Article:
Book Cover: Red Earth
Review Notation: Cutting Edge

RED EARTH
a Viet Nam warrior's journey
fiction by Philip H. Red Eagle

Published by Holy Cow! Press


Raymond came to the circle when he thought he was going to crack, to break into the pieces he saw the other men break into. When they broke, their life was no more. Those who have seen a man broken knows what it means. This country will take a man's life, his soul, the moment he steps into it. From then on he is screwed. He is dead until he can find his soul again and that might be never.

Most of the men who came here killed themselves off at some point; not a real death. A spiritual death, and act of kindness to oneself, and act of survival. A man was required to die here, to stop thinking and feeling. It was the only way to beat the fear, the frustration and the insanity of this crazy war.

Raymond found another way. He found the secret in the circle.

--from Red Earth




Philip Red Eagle has written a deeply wounded, and wounding, account of the Viet Nam war. Even as a seasoned editor and reader with a deep commitment to works exploring the issues of trauma and recovery, this book was an extremely difficult read, only a page or two easily comprehended at a time.

This is not a story enriched with "Indian humor," although there is surely wit and laughter in its pages. Comprised of two interrelated novellas, Red Eagle has scripted the first account of the Viet Nam war from a Native American (specifically, Dakota Sioux) perspective. The work, overall, is truly astonishing.

There are no easy truths, no fanciful resolutions, and a significant absence of drumming and dancing to a mythical happy ending. Which means this is not a book about the myth and legend of Native peoples, but rather the day-to-day common realities Joseph Marshall calls for, in his essays on indigenous cultural representation reviewed here. What Red Eagle has given us is an account of brutality, the longing for faith, and the slim hope of renewal.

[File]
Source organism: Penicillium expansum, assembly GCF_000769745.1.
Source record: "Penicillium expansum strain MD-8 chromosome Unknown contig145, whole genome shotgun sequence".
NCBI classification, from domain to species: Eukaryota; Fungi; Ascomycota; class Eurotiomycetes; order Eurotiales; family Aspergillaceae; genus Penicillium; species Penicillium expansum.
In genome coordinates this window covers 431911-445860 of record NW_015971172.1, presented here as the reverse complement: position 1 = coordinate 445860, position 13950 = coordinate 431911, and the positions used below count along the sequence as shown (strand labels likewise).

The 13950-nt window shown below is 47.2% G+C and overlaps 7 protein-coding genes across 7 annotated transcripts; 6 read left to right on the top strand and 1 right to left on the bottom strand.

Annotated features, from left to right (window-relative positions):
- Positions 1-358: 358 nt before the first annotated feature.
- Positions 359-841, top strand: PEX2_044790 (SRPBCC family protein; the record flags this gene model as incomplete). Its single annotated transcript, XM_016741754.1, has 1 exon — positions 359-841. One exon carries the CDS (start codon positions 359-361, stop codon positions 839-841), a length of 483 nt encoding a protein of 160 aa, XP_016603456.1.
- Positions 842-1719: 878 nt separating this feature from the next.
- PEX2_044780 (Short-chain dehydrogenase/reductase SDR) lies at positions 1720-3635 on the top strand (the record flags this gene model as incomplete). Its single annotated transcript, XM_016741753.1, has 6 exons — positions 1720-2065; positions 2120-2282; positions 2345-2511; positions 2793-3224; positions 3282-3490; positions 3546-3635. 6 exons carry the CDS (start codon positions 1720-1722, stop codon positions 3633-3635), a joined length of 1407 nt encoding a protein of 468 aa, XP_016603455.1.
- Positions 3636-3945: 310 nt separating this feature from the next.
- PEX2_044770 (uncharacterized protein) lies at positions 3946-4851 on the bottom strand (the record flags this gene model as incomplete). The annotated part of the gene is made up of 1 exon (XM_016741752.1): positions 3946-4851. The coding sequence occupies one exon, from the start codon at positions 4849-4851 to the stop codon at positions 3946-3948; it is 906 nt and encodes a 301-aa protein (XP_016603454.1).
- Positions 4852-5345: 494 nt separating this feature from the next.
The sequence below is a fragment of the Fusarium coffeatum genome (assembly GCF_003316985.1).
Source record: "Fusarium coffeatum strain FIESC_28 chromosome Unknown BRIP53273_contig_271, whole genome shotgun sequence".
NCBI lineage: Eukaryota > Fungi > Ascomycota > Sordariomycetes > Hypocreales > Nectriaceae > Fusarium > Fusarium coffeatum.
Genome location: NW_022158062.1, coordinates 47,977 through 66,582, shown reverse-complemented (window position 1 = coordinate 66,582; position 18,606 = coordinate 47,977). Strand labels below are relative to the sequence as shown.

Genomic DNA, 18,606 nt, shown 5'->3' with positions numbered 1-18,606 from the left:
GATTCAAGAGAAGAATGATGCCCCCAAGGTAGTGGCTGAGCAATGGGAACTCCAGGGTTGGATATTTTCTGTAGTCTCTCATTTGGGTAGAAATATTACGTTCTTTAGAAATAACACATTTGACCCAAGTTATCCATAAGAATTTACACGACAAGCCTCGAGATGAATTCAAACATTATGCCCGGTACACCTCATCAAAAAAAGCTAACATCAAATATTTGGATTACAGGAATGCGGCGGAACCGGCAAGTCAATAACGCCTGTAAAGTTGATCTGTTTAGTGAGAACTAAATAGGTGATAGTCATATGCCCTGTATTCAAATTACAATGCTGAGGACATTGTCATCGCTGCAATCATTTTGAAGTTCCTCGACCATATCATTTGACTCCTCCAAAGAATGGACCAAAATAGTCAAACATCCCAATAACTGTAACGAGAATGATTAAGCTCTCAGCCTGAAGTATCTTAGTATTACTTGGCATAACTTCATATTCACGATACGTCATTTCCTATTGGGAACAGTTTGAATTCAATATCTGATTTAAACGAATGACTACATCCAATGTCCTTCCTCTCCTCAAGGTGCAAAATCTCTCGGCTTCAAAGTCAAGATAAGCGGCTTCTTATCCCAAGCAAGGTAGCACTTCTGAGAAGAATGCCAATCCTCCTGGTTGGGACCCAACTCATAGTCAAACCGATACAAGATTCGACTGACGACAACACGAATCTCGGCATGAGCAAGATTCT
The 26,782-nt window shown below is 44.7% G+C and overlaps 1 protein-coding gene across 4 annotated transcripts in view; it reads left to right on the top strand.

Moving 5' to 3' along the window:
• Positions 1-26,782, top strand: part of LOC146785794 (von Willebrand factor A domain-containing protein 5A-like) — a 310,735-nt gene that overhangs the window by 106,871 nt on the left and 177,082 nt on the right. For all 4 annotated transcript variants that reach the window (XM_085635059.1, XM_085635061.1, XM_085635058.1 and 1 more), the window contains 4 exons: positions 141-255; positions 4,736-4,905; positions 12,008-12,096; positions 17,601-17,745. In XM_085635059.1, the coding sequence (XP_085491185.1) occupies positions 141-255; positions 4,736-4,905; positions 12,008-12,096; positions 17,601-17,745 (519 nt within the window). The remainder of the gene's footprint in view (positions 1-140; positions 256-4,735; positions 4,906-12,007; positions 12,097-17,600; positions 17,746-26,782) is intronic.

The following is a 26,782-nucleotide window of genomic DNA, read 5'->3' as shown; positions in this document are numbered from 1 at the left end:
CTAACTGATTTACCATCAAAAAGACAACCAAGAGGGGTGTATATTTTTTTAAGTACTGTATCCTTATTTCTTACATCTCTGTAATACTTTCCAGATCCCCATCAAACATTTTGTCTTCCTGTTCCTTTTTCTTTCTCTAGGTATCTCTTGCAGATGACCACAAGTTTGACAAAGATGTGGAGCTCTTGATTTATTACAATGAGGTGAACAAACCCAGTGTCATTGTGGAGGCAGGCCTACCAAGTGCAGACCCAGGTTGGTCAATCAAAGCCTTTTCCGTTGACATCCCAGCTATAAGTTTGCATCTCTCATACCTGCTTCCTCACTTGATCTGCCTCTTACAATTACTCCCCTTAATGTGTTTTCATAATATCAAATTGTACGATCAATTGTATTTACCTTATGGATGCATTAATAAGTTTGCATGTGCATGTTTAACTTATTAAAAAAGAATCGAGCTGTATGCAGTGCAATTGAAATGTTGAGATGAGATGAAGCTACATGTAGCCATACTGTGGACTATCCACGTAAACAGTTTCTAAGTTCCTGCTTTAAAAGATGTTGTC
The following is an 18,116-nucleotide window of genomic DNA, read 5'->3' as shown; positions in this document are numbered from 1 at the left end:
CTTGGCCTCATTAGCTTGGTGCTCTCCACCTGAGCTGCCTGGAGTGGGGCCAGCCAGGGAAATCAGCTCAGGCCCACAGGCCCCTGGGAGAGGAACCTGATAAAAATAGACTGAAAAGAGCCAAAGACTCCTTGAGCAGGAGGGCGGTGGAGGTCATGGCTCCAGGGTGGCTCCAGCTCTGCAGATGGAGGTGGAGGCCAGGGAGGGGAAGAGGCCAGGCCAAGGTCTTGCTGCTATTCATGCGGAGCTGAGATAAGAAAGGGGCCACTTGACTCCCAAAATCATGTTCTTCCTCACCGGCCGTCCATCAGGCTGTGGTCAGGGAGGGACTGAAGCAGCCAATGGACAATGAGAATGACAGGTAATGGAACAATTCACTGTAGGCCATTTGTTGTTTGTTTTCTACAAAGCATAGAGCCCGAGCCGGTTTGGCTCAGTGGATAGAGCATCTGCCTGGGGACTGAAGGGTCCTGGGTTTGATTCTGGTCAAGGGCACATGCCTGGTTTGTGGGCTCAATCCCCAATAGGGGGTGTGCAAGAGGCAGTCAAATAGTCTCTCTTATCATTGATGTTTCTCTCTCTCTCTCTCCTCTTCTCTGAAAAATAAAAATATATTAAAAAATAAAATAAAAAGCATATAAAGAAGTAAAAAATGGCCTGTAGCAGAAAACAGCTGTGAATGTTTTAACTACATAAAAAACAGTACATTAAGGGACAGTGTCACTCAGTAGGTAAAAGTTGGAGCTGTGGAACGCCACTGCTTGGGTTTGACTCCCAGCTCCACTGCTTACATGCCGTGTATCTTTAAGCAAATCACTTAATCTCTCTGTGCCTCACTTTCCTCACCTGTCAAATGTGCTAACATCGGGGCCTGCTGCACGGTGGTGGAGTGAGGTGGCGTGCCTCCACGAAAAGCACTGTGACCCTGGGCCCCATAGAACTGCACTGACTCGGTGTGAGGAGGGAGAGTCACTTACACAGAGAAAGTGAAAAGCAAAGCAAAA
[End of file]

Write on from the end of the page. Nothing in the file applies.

Voices of pain and struggle urge these narratives forward. There is nothing "stylized" about this account; in fact, Red Eagle's prose is at times somewhat clumsy, and the book itself, in its first edition, is poorly edited by the folks at Holy Cow! Press. Still, amazingly, the truths here ascend above all, like all truths, and what remains is a sharply-honed view of survival and letting go.

Red Earth is a book to be treasured. One reading will not be easy, nor will it be enough. We recommend this work heartily, for the classroom and the home, and look forward to further efforts by Philip Red Eagle, a strong new voice in U.S. letters.



Review by Canéla Analucinda Jaramillo

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